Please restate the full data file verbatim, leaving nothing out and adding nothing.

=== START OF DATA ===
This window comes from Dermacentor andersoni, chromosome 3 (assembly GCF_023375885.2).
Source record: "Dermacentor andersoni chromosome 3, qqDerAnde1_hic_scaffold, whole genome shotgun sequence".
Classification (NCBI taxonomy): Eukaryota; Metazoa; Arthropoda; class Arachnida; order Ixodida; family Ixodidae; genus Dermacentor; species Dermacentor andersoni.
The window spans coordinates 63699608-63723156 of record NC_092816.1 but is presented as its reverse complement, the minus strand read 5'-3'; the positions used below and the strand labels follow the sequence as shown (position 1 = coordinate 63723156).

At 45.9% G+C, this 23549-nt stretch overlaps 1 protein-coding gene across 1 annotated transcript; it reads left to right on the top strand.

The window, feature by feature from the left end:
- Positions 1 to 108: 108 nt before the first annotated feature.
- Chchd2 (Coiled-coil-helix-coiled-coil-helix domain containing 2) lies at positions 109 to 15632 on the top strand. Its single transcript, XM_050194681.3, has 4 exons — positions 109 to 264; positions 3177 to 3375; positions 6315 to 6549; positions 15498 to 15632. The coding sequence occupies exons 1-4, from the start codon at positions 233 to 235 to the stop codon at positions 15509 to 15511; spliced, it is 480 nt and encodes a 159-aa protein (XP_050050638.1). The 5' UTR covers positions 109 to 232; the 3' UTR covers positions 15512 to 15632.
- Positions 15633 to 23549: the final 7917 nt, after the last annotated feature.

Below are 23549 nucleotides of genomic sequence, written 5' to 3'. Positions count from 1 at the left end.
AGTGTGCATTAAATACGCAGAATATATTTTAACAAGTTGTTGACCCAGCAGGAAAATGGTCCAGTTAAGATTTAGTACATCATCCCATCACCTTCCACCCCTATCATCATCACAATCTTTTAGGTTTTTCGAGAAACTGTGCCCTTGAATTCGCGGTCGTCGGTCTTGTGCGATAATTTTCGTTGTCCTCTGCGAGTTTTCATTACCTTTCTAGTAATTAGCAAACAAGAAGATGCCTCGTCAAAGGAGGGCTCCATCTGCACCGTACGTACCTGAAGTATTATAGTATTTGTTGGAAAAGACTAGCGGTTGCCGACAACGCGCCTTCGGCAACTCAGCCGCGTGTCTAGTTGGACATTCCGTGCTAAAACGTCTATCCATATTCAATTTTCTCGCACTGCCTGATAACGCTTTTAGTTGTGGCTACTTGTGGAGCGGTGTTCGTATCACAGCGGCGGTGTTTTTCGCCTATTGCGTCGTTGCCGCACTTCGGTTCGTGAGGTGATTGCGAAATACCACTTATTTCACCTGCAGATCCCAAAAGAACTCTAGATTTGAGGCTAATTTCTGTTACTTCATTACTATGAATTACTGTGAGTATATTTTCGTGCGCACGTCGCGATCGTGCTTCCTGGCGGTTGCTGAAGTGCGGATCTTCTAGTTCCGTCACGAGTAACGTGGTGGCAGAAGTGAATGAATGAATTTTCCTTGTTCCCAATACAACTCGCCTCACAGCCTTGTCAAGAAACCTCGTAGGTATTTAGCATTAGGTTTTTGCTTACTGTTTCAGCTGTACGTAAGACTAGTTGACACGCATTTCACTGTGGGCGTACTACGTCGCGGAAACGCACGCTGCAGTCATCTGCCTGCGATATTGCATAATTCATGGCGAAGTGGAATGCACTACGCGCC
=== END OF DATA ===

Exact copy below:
This window comes from Dermacentor andersoni, chromosome 3 (assembly GCF_023375885.2).
Source record: "Dermacentor andersoni chromosome 3, qqDerAnde1_hic_scaffold, whole genome shotgun sequence".
Classification (NCBI taxonomy): Eukaryota; Metazoa; Arthropoda; class Arachnida; order Ixodida; family Ixodidae; genus Dermacentor; species Dermacentor andersoni.
The window spans coordinates 63699608-63723156 of record NC_092816.1 but is presented as its reverse complement, the minus strand read 5'-3'; the positions used below and the strand labels follow the sequence as shown (position 1 = coordinate 63723156).

At 45.9% G+C, this 23549-nt stretch overlaps 1 protein-coding gene across 1 annotated transcript; it reads left to right on the top strand.

The window, feature by feature from the left end:
- Positions 1 to 108: 108 nt before the first annotated feature.
- Chchd2 (Coiled-coil-helix-coiled-coil-helix domain containing 2) lies at positions 109 to 15632 on the top strand. Its single transcript, XM_050194681.3, has 4 exons — positions 109 to 264; positions 3177 to 3375; positions 6315 to 6549; positions 15498 to 15632. The coding sequence occupies exons 1-4, from the start codon at positions 233 to 235 to the stop codon at positions 15509 to 15511; spliced, it is 480 nt and encodes a 159-aa protein (XP_050050638.1). The 5' UTR covers positions 109 to 232; the 3' UTR covers positions 15512 to 15632.
- Positions 15633 to 23549: the final 7917 nt, after the last annotated feature.

Below are 23549 nucleotides of genomic sequence, written 5' to 3'. Positions count from 1 at the left end.
AGTGTGCATTAAATACGCAGAATATATTTTAACAAGTTGTTGACCCAGCAGGAAAATGGTCCAGTTAAGATTTAGTACATCATCCCATCACCTTCCACCCCTATCATCATCACAATCTTTTAGGTTTTTCGAGAAACTGTGCCCTTGAATTCGCGGTCGTCGGTCTTGTGCGATAATTTTCGTTGTCCTCTGCGAGTTTTCATTACCTTTCTAGTAATTAGCAAACAAGAAGATGCCTCGTCAAAGGAGGGCTCCATCTGCACCGTACGTACCTGAAGTATTATAGTATTTGTTGGAAAAGACTAGCGGTTGCCGACAACGCGCCTTCGGCAACTCAGCCGCGTGTCTAGTTGGACATTCCGTGCTAAAACGTCTATCCATATTCAATTTTCTCGCACTGCCTGATAACGCTTTTAGTTGTGGCTACTTGTGGAGCGGTGTTCGTATCACAGCGGCGGTGTTTTTCGCCTATTGCGTCGTTGCCGCACTTCGGTTCGTGAGGTGATTGCGAAATACCACTTATTTCACCTGCAGATCCCAAAAGAACTCTAGATTTGAGGCTAATTTCTGTTACTTCATTACTATGAATTACTGTGAGTATATTTTCGTGCGCACGTCGCGATCGTGCTTCCTGGCGGTTGCTGAAGTGCGGATCTTCTAGTTCCGTCACGAGTAACGTGGTGGCAGAAGTGAATGAATGAATTTTCCTTGTTCCCAATACAACTCGCCTCACAGCCTTGTCAAGAAACCTCGTAGGTATTTAGCATTAGGTTTTTGCTTACTGTTTCAGCTGTACGTAAGACTAGTTGACACGCATTTCACTGTGGGCGTACTACGTCGCGGAAACGCACGCTGCAGTCATCTGCCTGCGATATTGCATAATTCATGGCGAAGTGGAATGCACTACGCGCC